November is American Diabetes Month. Many resources are available to help people with diabetes and their caregivers/family members:
• Diabetes Education Programs offer counseling, resources and support groups for people with diabetes. For more information, call Jane Dickinson at Yampa Valley Medical Center in Steamboat Springs, 871-2352; or Amy Knights at The Memorial Hospital in Craig, 826-2511.
• Healthier Living Colorado is a free workshop designed to help older adults self-manage diabetes and other chronic conditions. For information about upcoming classes in Routt and Moffat counties, call 871-7676.
• Additional resources include The American Diabetes Association,
; the National Diabetes Education Program, www.ndep.nih.gov
; and the National Diabetes Information Clearinghouse, www.diabetes.nidd...
Editor’s Note: This article was originally published Nov. 17, 2008. It has been updated for accuracy.
Saundra Steele first noticed her vision problems on a routine drive to Craig. Road signs, which normally appeared clear, were blurry, even through her prescription glasses.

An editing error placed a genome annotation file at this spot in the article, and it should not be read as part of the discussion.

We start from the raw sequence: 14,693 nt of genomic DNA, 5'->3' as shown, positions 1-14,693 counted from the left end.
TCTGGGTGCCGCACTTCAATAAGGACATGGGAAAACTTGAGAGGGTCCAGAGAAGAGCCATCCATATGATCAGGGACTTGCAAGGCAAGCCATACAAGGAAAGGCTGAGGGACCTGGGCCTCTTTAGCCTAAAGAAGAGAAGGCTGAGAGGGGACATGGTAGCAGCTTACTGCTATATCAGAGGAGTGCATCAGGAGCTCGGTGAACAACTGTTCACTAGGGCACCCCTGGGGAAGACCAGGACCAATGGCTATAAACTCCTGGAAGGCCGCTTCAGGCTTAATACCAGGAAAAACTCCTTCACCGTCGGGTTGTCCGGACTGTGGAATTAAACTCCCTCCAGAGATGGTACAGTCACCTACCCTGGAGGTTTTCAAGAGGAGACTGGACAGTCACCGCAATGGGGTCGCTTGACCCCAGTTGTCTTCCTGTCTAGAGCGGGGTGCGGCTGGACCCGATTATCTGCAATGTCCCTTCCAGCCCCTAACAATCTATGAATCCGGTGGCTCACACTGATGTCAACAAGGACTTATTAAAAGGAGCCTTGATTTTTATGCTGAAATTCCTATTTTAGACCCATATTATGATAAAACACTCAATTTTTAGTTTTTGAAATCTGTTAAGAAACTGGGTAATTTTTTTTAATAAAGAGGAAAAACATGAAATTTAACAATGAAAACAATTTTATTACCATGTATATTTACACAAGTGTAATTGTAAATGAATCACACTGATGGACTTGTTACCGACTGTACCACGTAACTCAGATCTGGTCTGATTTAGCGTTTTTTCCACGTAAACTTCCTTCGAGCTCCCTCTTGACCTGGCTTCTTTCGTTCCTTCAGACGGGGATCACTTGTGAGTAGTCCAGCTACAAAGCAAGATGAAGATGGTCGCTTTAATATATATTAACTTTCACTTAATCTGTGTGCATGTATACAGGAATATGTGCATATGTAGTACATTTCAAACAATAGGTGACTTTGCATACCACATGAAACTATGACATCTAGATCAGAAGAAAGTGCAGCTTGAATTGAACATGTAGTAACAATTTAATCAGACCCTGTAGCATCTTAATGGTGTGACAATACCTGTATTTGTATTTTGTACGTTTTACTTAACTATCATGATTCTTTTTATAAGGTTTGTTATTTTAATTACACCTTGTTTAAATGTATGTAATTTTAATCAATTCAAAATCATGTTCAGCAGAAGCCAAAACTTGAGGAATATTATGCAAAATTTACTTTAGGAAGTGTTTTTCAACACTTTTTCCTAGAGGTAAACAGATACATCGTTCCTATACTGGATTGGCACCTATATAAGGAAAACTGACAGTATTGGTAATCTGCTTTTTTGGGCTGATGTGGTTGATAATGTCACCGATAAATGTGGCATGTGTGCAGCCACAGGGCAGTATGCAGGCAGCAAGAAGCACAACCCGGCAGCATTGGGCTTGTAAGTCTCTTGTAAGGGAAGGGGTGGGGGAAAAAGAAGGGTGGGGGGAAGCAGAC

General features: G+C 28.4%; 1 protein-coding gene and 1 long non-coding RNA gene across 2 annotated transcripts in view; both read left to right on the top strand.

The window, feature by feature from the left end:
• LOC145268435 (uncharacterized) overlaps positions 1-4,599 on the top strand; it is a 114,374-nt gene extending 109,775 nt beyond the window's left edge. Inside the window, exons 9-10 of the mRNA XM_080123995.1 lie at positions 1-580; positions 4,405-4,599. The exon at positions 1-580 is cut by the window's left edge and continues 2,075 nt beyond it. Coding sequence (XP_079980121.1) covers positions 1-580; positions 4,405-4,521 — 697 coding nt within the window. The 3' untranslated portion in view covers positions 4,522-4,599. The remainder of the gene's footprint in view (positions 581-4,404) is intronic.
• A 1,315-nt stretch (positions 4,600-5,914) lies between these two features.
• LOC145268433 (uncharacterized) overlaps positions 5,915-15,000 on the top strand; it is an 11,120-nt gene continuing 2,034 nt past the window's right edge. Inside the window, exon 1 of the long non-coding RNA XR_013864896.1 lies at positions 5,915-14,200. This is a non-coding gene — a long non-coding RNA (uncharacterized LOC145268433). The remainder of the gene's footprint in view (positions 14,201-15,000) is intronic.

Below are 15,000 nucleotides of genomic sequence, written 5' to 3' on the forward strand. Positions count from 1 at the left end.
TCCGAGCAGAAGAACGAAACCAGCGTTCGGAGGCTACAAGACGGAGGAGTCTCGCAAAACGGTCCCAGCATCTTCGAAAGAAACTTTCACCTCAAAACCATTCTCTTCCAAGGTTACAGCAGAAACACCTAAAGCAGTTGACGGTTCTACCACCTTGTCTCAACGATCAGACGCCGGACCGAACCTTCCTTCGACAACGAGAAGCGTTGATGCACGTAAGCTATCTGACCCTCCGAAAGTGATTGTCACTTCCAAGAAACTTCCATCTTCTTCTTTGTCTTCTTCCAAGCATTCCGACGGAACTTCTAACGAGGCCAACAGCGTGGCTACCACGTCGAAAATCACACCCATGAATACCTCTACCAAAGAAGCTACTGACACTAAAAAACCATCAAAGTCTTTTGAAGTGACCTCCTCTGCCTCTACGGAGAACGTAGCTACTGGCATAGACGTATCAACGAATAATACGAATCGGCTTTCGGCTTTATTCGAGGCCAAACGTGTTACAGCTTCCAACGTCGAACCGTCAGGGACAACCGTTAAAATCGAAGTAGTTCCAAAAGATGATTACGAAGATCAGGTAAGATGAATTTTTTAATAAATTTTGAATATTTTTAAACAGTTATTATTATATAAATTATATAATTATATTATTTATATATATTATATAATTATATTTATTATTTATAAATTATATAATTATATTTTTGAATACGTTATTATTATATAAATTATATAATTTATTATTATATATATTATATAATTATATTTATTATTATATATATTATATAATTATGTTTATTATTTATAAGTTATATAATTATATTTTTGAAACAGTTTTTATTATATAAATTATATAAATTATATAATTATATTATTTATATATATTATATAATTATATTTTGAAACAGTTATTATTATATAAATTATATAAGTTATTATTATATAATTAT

A trip to the doctor confirmed her suspicion: She had Type 2 diabetes, a condition she had likely inherited from her father, who also had been diagnosed with the disease in his 60s.
With a good understanding of diabetes and a background in nutrition, Steele, now 72, felt reasonably prepared to tackle the life changes and routines that would keep her healthy. That doesn’t mean it was easy. Experimenting with different foods and recipes, exercising more and waiting for the right results often proved frustrating.
Information from diabetes education programs, support groups, cookbooks and magazines for people with diabetes has been a powerful tool in helping Steele tackle these challenges while keeping her head up in the process.
“It’s pretty overwhelming, but it’s not something you can’t overcome,” she said. “You just have to give it time and make sure you have support.”
The Memorial Hospital in Craig and Yampa Valley Medical Center in Steamboat Springs have diabetes education programs to help individuals learning to live with diabetes.
Steele stressed that all individuals with the condition take advantage of what these programs have to offer.
“It’s very important people get on the right track,” she said.
Diabetes and adults
More than 20 percent of adults 60 and older have diabetes — more than double the percentage of younger adults that have the condition, according to the U.S. Centers for Disease Control and Prevention.